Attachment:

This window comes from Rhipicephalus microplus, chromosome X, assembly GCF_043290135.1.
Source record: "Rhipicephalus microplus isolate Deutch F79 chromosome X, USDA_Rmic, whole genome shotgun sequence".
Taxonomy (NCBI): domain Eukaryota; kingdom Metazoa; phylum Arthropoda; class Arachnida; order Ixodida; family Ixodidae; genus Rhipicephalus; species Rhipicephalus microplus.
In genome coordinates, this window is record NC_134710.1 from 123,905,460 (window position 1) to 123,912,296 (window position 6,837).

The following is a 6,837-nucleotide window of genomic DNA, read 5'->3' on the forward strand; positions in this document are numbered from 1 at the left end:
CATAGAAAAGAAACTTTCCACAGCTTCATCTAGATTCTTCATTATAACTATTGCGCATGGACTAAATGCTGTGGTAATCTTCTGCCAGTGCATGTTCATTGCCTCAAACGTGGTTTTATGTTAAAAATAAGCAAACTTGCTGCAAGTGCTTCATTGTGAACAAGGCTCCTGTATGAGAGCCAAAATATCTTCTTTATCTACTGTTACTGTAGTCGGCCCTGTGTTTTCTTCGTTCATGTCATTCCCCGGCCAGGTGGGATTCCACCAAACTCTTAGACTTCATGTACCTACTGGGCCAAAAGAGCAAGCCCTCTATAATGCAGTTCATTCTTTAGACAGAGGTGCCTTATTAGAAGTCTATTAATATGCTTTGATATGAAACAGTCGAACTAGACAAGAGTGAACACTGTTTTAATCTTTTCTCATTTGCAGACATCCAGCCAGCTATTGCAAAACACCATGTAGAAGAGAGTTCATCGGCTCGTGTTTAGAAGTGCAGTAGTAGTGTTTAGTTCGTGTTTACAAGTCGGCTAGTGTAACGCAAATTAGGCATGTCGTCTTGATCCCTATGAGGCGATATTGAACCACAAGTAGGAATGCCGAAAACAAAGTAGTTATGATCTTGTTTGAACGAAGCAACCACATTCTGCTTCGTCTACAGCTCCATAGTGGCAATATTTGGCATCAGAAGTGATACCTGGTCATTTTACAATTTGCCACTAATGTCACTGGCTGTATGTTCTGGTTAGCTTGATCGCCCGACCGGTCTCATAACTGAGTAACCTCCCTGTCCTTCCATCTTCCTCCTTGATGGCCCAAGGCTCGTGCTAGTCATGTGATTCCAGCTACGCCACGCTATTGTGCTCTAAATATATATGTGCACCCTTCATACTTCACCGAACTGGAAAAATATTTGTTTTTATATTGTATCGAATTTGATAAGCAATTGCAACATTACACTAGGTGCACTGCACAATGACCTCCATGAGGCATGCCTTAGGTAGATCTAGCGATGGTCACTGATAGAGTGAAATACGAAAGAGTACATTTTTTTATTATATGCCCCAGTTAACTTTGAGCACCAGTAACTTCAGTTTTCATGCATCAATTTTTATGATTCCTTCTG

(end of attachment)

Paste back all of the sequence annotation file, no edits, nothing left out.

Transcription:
This window comes from Rhipicephalus microplus, chromosome X, assembly GCF_043290135.1.
Source record: "Rhipicephalus microplus isolate Deutch F79 chromosome X, USDA_Rmic, whole genome shotgun sequence".
Taxonomy (NCBI): domain Eukaryota; kingdom Metazoa; phylum Arthropoda; class Arachnida; order Ixodida; family Ixodidae; genus Rhipicephalus; species Rhipicephalus microplus.
In genome coordinates, this window is record NC_134710.1 from 123,905,460 (window position 1) to 123,912,296 (window position 6,837).

The following is a 6,837-nucleotide window of genomic DNA, read 5'->3' on the forward strand; positions in this document are numbered from 1 at the left end:
CATAGAAAAGAAACTTTCCACAGCTTCATCTAGATTCTTCATTATAACTATTGCGCATGGACTAAATGCTGTGGTAATCTTCTGCCAGTGCATGTTCATTGCCTCAAACGTGGTTTTATGTTAAAAATAAGCAAACTTGCTGCAAGTGCTTCATTGTGAACAAGGCTCCTGTATGAGAGCCAAAATATCTTCTTTATCTACTGTTACTGTAGTCGGCCCTGTGTTTTCTTCGTTCATGTCATTCCCCGGCCAGGTGGGATTCCACCAAACTCTTAGACTTCATGTACCTACTGGGCCAAAAGAGCAAGCCCTCTATAATGCAGTTCATTCTTTAGACAGAGGTGCCTTATTAGAAGTCTATTAATATGCTTTGATATGAAACAGTCGAACTAGACAAGAGTGAACACTGTTTTAATCTTTTCTCATTTGCAGACATCCAGCCAGCTATTGCAAAACACCATGTAGAAGAGAGTTCATCGGCTCGTGTTTAGAAGTGCAGTAGTAGTGTTTAGTTCGTGTTTACAAGTCGGCTAGTGTAACGCAAATTAGGCATGTCGTCTTGATCCCTATGAGGCGATATTGAACCACAAGTAGGAATGCCGAAAACAAAGTAGTTATGATCTTGTTTGAACGAAGCAACCACATTCTGCTTCGTCTACAGCTCCATAGTGGCAATATTTGGCATCAGAAGTGATACCTGGTCATTTTACAATTTGCCACTAATGTCACTGGCTGTATGTTCTGGTTAGCTTGATCGCCCGACCGGTCTCATAACTGAGTAACCTCCCTGTCCTTCCATCTTCCTCCTTGATGGCCCAAGGCTCGTGCTAGTCATGTGATTCCAGCTACGCCACGCTATTGTGCTCTAAATATATATGTGCACCCTTCATACTTCACCGAACTGGAAAAATATTTGTTTTTATATTGTATCGAATTTGATAAGCAATTGCAACATTACACTAGGTGCACTGCACAATGACCTCCATGAGGCATGCCTTAGGTAGATCTAGCGATGGTCACTGATAGAGTGAAATACGAAAGAGTACATTTTTTTATTATATGCCCCAGTTAACTTTGAGCACCAGTAACTTCAGTTTTCATGCATCAATTTTTATGATTCCTTCTG